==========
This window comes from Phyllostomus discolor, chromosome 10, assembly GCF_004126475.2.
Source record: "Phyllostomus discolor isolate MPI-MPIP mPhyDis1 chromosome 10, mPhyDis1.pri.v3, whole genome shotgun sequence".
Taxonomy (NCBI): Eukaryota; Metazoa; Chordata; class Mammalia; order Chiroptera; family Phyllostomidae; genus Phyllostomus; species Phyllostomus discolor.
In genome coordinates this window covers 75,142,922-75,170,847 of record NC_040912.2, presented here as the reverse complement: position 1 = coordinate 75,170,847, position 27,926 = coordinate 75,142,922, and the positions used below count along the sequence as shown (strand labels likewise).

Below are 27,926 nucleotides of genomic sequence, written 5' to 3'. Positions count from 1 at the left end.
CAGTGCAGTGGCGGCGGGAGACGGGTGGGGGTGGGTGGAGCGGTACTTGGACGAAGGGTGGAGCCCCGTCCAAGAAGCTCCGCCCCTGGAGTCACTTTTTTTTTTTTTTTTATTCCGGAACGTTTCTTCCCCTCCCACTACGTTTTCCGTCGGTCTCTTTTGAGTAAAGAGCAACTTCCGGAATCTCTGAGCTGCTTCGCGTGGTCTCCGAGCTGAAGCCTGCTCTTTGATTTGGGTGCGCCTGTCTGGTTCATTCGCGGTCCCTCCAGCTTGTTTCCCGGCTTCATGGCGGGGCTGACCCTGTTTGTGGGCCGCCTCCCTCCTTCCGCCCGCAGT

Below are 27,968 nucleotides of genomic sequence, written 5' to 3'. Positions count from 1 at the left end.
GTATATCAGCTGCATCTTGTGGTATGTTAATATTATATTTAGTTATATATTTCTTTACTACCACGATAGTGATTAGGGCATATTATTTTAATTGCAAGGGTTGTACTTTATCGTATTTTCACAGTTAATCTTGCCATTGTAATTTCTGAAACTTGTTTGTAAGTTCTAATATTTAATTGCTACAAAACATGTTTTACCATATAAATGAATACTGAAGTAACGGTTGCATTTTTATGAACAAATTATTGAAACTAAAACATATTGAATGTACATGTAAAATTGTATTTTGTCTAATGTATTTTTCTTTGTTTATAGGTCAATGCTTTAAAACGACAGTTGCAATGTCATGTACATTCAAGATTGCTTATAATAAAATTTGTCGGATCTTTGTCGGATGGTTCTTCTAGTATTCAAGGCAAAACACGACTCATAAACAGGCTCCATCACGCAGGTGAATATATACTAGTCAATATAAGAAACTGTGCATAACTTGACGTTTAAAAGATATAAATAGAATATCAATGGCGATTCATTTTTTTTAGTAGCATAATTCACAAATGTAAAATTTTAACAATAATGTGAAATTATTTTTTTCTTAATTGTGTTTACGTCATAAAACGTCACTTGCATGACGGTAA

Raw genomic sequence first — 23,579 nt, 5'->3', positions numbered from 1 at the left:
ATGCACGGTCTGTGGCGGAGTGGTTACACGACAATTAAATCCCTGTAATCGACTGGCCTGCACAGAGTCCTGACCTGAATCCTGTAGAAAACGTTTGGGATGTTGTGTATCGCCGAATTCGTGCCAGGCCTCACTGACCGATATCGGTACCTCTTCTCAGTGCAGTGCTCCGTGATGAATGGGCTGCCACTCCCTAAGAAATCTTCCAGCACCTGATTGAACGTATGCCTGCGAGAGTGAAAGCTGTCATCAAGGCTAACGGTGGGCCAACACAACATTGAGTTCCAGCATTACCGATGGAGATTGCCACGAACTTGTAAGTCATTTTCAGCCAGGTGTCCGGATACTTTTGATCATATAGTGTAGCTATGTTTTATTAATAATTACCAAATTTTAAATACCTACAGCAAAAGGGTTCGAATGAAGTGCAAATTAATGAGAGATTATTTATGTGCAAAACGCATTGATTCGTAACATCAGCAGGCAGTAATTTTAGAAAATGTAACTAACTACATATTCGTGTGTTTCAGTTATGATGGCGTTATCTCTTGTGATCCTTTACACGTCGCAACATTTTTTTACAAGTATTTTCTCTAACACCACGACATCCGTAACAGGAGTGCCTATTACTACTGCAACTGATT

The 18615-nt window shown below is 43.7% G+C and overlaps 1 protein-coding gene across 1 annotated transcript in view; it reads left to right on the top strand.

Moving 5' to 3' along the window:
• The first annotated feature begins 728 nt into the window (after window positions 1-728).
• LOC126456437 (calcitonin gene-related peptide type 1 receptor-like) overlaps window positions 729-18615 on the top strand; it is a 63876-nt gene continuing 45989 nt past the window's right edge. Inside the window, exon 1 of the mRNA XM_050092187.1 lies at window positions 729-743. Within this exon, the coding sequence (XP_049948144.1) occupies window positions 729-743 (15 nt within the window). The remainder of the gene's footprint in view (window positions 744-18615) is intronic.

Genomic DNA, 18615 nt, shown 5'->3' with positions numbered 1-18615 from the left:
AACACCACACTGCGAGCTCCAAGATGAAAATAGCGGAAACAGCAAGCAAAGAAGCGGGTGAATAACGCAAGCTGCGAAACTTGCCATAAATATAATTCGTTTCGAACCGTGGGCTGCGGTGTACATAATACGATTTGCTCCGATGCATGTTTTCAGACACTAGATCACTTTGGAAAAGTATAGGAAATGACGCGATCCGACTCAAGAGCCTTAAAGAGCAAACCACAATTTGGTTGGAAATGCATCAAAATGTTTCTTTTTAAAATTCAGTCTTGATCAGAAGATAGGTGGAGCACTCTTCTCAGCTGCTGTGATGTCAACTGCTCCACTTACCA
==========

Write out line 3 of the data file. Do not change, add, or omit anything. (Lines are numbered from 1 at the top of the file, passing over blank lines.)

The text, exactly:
Taxonomy (NCBI): Eukaryota; Metazoa; Chordata; class Mammalia; order Chiroptera; family Phyllostomidae; genus Phyllostomus; species Phyllostomus discolor.